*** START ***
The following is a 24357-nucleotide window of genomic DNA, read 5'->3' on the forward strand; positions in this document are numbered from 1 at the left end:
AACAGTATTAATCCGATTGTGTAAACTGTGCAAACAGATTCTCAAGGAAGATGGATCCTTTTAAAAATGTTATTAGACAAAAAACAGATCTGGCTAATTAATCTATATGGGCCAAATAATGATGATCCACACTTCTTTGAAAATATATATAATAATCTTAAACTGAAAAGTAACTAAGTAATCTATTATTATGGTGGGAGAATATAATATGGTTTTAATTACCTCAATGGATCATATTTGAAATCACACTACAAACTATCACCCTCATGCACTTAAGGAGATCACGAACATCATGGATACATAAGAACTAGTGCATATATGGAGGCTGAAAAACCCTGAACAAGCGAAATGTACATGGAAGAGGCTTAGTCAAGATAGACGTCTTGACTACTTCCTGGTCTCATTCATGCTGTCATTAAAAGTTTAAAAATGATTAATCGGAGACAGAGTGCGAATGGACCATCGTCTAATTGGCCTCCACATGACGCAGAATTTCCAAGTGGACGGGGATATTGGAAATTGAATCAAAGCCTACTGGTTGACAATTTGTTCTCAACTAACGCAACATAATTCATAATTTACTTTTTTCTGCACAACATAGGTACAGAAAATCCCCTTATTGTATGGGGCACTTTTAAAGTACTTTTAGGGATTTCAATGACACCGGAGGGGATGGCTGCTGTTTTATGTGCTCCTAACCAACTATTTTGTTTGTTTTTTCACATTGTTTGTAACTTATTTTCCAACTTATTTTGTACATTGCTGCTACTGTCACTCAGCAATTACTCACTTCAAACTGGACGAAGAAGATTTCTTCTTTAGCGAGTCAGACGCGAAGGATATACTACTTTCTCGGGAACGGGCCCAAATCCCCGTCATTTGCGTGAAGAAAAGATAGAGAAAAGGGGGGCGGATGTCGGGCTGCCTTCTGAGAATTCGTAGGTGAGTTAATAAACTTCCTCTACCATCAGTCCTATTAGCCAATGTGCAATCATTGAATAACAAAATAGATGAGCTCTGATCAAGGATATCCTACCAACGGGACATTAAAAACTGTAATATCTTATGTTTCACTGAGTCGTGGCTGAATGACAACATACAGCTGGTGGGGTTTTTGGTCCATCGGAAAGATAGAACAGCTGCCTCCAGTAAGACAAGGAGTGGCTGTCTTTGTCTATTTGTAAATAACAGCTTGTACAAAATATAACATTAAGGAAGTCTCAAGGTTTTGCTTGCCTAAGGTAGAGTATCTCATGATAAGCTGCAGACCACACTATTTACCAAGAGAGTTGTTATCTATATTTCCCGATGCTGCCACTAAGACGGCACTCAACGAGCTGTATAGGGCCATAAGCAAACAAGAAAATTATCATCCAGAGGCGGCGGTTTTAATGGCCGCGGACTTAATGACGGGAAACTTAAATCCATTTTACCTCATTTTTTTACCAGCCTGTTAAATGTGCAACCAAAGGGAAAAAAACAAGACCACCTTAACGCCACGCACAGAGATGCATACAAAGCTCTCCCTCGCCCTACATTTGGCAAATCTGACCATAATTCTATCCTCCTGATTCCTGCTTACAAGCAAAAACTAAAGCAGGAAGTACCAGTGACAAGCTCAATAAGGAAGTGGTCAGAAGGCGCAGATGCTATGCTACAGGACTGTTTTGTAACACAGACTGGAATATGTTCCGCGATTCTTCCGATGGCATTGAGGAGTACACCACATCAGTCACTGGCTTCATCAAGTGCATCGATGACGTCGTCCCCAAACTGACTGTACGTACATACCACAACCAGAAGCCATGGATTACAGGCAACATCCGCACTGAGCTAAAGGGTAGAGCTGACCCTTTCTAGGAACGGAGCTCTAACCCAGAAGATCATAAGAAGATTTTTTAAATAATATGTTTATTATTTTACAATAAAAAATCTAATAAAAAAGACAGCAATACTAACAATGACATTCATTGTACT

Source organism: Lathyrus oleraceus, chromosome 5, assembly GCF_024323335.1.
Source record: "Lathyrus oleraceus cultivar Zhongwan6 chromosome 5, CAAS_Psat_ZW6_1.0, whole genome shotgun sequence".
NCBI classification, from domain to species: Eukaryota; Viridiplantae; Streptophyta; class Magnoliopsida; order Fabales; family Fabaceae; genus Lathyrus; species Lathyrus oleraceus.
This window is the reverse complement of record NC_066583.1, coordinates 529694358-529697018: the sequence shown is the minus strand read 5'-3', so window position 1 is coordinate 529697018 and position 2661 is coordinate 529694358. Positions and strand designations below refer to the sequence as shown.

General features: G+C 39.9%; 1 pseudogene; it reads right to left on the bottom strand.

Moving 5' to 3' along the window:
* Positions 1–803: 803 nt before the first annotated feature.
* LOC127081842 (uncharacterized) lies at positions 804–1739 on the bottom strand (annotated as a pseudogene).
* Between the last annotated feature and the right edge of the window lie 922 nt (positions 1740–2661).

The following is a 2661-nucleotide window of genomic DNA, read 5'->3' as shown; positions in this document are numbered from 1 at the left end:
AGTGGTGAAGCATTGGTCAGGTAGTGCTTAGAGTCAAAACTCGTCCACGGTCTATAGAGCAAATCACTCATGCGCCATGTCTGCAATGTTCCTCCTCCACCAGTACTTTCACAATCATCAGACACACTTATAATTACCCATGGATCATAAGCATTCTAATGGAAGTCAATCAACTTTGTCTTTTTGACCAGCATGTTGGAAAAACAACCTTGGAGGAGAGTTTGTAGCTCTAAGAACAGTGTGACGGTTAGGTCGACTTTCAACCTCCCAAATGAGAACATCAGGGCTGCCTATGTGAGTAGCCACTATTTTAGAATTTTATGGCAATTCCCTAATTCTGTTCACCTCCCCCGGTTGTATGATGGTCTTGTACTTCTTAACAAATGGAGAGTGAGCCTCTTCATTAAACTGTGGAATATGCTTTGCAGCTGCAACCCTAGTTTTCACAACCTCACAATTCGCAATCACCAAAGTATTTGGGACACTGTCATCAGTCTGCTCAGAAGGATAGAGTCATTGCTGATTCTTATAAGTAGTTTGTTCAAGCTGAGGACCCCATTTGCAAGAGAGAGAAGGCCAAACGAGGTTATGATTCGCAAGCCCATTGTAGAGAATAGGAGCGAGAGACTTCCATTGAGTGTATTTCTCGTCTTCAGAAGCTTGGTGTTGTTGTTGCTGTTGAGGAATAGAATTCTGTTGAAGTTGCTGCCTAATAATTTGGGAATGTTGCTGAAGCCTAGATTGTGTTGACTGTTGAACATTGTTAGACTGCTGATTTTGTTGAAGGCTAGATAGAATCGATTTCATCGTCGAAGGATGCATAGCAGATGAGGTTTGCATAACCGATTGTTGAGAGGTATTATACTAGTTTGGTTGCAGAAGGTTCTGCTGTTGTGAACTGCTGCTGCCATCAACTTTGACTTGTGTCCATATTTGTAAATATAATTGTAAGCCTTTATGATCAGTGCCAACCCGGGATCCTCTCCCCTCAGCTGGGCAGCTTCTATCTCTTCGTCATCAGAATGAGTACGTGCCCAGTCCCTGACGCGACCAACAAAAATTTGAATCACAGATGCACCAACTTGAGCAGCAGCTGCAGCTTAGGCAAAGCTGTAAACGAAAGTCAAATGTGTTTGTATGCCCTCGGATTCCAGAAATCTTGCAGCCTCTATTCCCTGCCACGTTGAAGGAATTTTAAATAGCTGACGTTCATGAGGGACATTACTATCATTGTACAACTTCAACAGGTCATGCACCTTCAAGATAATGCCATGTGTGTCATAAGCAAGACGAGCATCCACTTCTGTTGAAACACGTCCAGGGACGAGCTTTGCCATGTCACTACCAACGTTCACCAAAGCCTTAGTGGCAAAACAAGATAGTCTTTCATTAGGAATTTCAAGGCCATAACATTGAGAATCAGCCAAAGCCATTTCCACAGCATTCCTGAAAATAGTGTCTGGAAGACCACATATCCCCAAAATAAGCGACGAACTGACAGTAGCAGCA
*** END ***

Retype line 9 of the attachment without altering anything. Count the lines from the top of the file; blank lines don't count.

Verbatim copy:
* Positions 1–803: 803 nt before the first annotated feature.